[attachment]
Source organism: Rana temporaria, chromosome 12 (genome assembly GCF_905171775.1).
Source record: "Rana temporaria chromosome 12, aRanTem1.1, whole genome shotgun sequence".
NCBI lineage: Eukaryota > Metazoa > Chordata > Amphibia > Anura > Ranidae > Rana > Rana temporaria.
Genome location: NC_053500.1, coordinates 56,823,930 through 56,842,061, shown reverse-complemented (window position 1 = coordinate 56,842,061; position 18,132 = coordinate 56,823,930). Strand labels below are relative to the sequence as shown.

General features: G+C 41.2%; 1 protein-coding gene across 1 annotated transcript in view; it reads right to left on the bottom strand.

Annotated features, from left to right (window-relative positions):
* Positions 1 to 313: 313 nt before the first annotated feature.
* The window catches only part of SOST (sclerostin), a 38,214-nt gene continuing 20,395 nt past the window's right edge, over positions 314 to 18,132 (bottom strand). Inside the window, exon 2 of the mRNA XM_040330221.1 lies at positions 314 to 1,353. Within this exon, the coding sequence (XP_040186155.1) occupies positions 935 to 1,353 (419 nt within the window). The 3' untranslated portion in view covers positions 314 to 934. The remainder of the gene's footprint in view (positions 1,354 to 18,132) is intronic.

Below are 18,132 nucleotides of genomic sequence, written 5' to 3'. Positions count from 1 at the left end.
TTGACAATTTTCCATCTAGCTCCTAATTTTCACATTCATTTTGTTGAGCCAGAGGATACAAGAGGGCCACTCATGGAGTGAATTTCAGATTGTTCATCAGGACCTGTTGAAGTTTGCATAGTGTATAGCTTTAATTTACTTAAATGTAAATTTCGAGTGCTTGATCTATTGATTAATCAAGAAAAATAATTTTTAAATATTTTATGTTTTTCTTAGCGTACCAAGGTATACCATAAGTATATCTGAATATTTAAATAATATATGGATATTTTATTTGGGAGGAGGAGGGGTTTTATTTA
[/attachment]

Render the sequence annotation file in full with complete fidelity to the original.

Source organism: Rana temporaria, chromosome 12 (genome assembly GCF_905171775.1).
Source record: "Rana temporaria chromosome 12, aRanTem1.1, whole genome shotgun sequence".
NCBI lineage: Eukaryota > Metazoa > Chordata > Amphibia > Anura > Ranidae > Rana > Rana temporaria.
Genome location: NC_053500.1, coordinates 56,823,930 through 56,842,061, shown reverse-complemented (window position 1 = coordinate 56,842,061; position 18,132 = coordinate 56,823,930). Strand labels below are relative to the sequence as shown.

General features: G+C 41.2%; 1 protein-coding gene across 1 annotated transcript in view; it reads right to left on the bottom strand.

Annotated features, from left to right (window-relative positions):
* Positions 1 to 313: 313 nt before the first annotated feature.
* The window catches only part of SOST (sclerostin), a 38,214-nt gene continuing 20,395 nt past the window's right edge, over positions 314 to 18,132 (bottom strand). Inside the window, exon 2 of the mRNA XM_040330221.1 lies at positions 314 to 1,353. Within this exon, the coding sequence (XP_040186155.1) occupies positions 935 to 1,353 (419 nt within the window). The 3' untranslated portion in view covers positions 314 to 934. The remainder of the gene's footprint in view (positions 1,354 to 18,132) is intronic.

Below are 18,132 nucleotides of genomic sequence, written 5' to 3'. Positions count from 1 at the left end.
TTGACAATTTTCCATCTAGCTCCTAATTTTCACATTCATTTTGTTGAGCCAGAGGATACAAGAGGGCCACTCATGGAGTGAATTTCAGATTGTTCATCAGGACCTGTTGAAGTTTGCATAGTGTATAGCTTTAATTTACTTAAATGTAAATTTCGAGTGCTTGATCTATTGATTAATCAAGAAAAATAATTTTTAAATATTTTATGTTTTTCTTAGCGTACCAAGGTATACCATAAGTATATCTGAATATTTAAATAATATATGGATATTTTATTTGGGAGGAGGAGGGGTTTTATTTA